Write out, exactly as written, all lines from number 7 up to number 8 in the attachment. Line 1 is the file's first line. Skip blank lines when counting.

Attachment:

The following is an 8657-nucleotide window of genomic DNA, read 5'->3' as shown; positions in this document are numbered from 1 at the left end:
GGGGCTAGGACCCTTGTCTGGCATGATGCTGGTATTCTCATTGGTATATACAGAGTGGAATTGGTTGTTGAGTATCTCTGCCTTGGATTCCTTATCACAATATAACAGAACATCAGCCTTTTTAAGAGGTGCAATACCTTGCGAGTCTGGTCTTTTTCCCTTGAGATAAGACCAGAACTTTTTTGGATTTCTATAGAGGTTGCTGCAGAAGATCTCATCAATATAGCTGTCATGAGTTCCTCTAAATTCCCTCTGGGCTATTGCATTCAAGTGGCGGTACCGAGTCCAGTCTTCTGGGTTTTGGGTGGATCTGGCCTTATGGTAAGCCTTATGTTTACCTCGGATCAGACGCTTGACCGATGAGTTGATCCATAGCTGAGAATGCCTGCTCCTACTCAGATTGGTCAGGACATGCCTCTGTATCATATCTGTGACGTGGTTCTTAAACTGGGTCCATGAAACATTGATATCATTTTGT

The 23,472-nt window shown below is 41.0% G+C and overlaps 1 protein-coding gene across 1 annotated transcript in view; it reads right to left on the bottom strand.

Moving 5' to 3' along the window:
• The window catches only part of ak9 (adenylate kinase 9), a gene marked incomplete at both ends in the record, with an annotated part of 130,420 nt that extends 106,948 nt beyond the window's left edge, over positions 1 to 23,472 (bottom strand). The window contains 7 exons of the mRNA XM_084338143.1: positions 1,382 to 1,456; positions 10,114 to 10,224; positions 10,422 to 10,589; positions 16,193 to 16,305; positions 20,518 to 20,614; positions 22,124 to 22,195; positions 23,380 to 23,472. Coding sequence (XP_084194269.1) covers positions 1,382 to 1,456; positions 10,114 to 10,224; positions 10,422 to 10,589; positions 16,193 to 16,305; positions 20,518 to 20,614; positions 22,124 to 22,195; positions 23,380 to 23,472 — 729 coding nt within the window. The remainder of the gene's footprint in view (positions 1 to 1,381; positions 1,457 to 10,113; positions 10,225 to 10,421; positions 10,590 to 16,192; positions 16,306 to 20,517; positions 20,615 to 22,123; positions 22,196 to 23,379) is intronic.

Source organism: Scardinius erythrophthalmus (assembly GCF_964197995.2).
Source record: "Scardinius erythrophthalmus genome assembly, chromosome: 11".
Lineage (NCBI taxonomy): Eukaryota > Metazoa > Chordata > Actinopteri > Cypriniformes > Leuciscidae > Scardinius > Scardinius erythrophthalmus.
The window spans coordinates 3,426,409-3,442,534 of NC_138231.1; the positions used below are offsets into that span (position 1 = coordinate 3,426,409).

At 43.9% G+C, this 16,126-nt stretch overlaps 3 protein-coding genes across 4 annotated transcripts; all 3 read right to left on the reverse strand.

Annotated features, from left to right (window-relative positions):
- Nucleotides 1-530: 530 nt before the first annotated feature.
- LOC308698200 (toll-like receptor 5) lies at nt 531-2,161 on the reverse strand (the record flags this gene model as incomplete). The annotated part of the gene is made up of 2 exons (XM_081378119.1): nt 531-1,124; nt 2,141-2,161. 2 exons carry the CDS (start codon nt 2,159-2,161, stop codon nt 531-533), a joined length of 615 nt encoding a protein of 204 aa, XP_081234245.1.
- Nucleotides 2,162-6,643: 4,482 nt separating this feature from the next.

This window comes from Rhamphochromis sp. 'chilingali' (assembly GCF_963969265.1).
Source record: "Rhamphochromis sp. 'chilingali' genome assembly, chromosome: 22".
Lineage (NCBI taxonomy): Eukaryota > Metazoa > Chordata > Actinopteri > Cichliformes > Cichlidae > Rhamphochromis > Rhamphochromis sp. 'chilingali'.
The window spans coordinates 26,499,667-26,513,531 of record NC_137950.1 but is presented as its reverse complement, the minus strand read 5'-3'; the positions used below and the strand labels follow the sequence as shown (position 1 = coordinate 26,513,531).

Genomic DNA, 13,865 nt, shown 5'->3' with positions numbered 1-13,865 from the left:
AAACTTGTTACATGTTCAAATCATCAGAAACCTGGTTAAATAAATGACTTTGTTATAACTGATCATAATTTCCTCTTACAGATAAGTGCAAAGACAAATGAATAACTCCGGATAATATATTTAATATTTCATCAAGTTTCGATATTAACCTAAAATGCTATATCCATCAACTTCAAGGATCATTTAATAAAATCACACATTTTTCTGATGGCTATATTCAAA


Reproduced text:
Source record: "Scardinius erythrophthalmus genome assembly, chromosome: 11".
Lineage (NCBI taxonomy): Eukaryota > Metazoa > Chordata > Actinopteri > Cypriniformes > Leuciscidae > Scardinius > Scardinius erythrophthalmus.